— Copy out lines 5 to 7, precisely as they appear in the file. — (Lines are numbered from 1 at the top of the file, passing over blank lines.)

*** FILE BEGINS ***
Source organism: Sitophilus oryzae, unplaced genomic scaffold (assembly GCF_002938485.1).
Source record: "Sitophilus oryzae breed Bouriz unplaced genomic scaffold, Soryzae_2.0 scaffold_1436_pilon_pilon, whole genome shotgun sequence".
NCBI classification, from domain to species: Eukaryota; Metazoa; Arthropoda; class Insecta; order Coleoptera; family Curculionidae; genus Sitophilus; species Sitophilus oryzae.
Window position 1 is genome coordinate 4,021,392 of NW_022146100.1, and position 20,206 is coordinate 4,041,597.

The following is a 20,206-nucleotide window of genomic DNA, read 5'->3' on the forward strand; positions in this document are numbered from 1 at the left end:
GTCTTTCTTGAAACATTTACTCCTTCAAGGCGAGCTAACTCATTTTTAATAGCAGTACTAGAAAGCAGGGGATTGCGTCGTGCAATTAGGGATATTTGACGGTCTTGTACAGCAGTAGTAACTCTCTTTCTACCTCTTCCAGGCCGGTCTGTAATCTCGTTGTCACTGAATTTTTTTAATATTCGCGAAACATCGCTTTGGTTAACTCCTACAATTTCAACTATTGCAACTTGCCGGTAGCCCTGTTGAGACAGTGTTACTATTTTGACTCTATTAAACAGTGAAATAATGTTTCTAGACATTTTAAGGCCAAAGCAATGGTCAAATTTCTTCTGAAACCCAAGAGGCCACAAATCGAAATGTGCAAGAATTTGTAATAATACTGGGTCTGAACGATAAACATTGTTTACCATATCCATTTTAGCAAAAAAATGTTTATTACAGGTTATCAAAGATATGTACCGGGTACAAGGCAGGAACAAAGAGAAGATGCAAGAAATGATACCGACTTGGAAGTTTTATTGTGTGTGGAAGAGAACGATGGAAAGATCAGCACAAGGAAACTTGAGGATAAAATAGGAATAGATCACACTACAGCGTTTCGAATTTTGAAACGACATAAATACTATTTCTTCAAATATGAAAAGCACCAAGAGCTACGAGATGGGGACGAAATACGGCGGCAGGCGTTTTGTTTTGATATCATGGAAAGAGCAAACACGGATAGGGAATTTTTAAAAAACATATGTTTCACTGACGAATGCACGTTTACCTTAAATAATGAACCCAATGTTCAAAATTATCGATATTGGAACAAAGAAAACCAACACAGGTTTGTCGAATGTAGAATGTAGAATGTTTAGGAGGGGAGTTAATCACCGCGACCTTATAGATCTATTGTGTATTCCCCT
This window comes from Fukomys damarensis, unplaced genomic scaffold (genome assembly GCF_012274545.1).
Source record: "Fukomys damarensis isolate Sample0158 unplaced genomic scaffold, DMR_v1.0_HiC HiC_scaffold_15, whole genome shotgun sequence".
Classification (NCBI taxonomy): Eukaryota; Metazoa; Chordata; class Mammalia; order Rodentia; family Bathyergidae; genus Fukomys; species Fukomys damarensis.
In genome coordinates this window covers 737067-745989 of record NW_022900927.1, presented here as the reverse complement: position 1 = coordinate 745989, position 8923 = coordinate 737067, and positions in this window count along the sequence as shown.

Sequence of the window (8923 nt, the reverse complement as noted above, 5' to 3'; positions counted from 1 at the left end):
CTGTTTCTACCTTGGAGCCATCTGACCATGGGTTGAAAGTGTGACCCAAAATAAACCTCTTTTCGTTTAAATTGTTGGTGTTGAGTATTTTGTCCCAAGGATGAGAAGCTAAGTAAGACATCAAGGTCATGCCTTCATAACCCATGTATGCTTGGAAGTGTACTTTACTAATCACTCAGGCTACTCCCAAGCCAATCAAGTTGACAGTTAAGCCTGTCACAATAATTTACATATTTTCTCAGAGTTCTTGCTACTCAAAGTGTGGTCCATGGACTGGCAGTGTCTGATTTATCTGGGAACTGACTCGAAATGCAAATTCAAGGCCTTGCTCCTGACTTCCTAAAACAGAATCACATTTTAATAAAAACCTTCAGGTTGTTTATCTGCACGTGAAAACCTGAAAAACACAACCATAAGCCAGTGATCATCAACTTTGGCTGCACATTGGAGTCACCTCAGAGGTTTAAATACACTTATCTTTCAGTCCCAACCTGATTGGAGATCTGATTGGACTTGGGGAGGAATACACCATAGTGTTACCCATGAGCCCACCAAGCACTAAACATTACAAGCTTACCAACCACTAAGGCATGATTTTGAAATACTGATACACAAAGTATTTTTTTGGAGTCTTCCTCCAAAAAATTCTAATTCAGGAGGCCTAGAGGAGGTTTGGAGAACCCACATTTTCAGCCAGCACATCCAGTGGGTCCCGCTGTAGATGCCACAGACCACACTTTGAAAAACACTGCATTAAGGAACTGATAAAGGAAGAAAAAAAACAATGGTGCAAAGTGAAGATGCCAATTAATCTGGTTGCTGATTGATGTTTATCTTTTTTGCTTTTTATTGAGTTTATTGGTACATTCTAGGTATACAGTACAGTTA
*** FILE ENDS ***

The following is a 20,206-nucleotide window of genomic DNA, read 5'->3' on the forward strand; positions in this document are numbered from 1 at the left end:
GTCTTTCTTGAAACATTTACTCCTTCAAGGCGAGCTAACTCATTTTTAATAGCAGTACTAGAAAGCAGGGGATTGCGTCGTGCAATTAGGGATATTTGACGGTCTTGTACAGCAGTAGTAACTCTCTTTCTACCTCTTCCAGGCCGGTCTGTAATCTCGTTGTCACTGAATTTTTTTAATATTCGCGAAACATCGCTTTGGTTAACTCCTACAATTTCAACTATTGCAACTTGCCGGTAGCCCTGTTGAGACAGTGTTACTATTTTGACTCTATTAAACAGTGAAATAATGTTTCTAGACATTTTAAGGCCAAAGCAATGGTCAAATTTCTTCTGAAACCCAAGAGGCCACAAATCGAAATGTGCAAGAATTTGTAATAATACTGGGTCTGAACGATAAACATTGTTTACCATATCCATTTTAGCAAAAAAATGTTTATTACAGGTTATCAAAGATATGTACCGGGTACAAGGCAGGAACAAAGAGAAGATGCAAGAAATGATACCGACTTGGAAGTTTTATTGTGTGTGGAAGAGAACGATGGAAAGATCAGCACAAGGAAACTTGAGGATAAAATAGGAATAGATCACACTACAGCGTTTCGAATTTTGAAACGACATAAATACTATTTCTTCAAATATGAAAAGCACCAAGAGCTACGAGATGGGGACGAAATACGGCGGCAGGCGTTTTGTTTTGATATCATGGAAAGAGCAAACACGGATAGGGAATTTTTAAAAAACATATGTTTCACTGACGAATGCACGTTTACCTTAAATAATGAACCCAATGTTCAAAATTATCGATATTGGAACAAAGAAAACCAACACAGGTTTGTCGAATGTAGAATGTAGAATGTTTAGGAGGGGAGTTAATCACCGCGACCTTATAGATCTATTGTGTATTCCCCT
This window comes from Fukomys damarensis, unplaced genomic scaffold (genome assembly GCF_012274545.1).